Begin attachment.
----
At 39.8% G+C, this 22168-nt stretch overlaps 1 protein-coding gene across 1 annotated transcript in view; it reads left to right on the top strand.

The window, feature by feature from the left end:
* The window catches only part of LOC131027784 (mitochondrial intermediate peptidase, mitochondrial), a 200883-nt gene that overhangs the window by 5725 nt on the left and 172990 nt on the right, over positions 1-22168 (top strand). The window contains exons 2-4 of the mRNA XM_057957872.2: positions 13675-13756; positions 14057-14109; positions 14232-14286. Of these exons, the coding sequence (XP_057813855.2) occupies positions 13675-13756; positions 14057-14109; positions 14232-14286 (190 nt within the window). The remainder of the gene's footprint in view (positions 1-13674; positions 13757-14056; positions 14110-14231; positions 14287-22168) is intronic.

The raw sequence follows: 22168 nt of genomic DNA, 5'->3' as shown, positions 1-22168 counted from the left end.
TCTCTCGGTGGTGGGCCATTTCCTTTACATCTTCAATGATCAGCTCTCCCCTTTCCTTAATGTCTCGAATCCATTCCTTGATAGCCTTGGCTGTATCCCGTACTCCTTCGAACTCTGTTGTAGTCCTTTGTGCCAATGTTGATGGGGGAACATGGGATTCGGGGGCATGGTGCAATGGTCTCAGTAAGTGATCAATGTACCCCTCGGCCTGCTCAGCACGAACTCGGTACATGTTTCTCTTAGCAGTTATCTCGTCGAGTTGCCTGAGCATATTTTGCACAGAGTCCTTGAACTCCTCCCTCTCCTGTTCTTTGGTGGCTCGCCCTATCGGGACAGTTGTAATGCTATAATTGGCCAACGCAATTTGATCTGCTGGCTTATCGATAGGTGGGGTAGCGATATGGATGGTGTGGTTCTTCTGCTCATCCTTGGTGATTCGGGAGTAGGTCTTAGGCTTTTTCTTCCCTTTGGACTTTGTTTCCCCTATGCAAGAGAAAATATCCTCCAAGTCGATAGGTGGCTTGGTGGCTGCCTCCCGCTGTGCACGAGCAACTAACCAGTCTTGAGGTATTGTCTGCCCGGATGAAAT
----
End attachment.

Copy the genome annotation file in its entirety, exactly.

At 39.8% G+C, this 22168-nt stretch overlaps 1 protein-coding gene across 1 annotated transcript in view; it reads left to right on the top strand.

The window, feature by feature from the left end:
* The window catches only part of LOC131027784 (mitochondrial intermediate peptidase, mitochondrial), a 200883-nt gene that overhangs the window by 5725 nt on the left and 172990 nt on the right, over positions 1-22168 (top strand). The window contains exons 2-4 of the mRNA XM_057957872.2: positions 13675-13756; positions 14057-14109; positions 14232-14286. Of these exons, the coding sequence (XP_057813855.2) occupies positions 13675-13756; positions 14057-14109; positions 14232-14286 (190 nt within the window). The remainder of the gene's footprint in view (positions 1-13674; positions 13757-14056; positions 14110-14231; positions 14287-22168) is intronic.

The raw sequence follows: 22168 nt of genomic DNA, 5'->3' as shown, positions 1-22168 counted from the left end.
TCTCTCGGTGGTGGGCCATTTCCTTTACATCTTCAATGATCAGCTCTCCCCTTTCCTTAATGTCTCGAATCCATTCCTTGATAGCCTTGGCTGTATCCCGTACTCCTTCGAACTCTGTTGTAGTCCTTTGTGCCAATGTTGATGGGGGAACATGGGATTCGGGGGCATGGTGCAATGGTCTCAGTAAGTGATCAATGTACCCCTCGGCCTGCTCAGCACGAACTCGGTACATGTTTCTCTTAGCAGTTATCTCGTCGAGTTGCCTGAGCATATTTTGCACAGAGTCCTTGAACTCCTCCCTCTCCTGTTCTTTGGTGGCTCGCCCTATCGGGACAGTTGTAATGCTATAATTGGCCAACGCAATTTGATCTGCTGGCTTATCGATAGGTGGGGTAGCGATATGGATGGTGTGGTTCTTCTGCTCATCCTTGGTGATTCGGGAGTAGGTCTTAGGCTTTTTCTTCCCTTTGGACTTTGTTTCCCCTATGCAAGAGAAAATATCCTCCAAGTCGATAGGTGGCTTGGTGGCTGCCTCCCGCTGTGCACGAGCAACTAACCAGTCTTGAGGTATTGTCTGCCCGGATGAAAT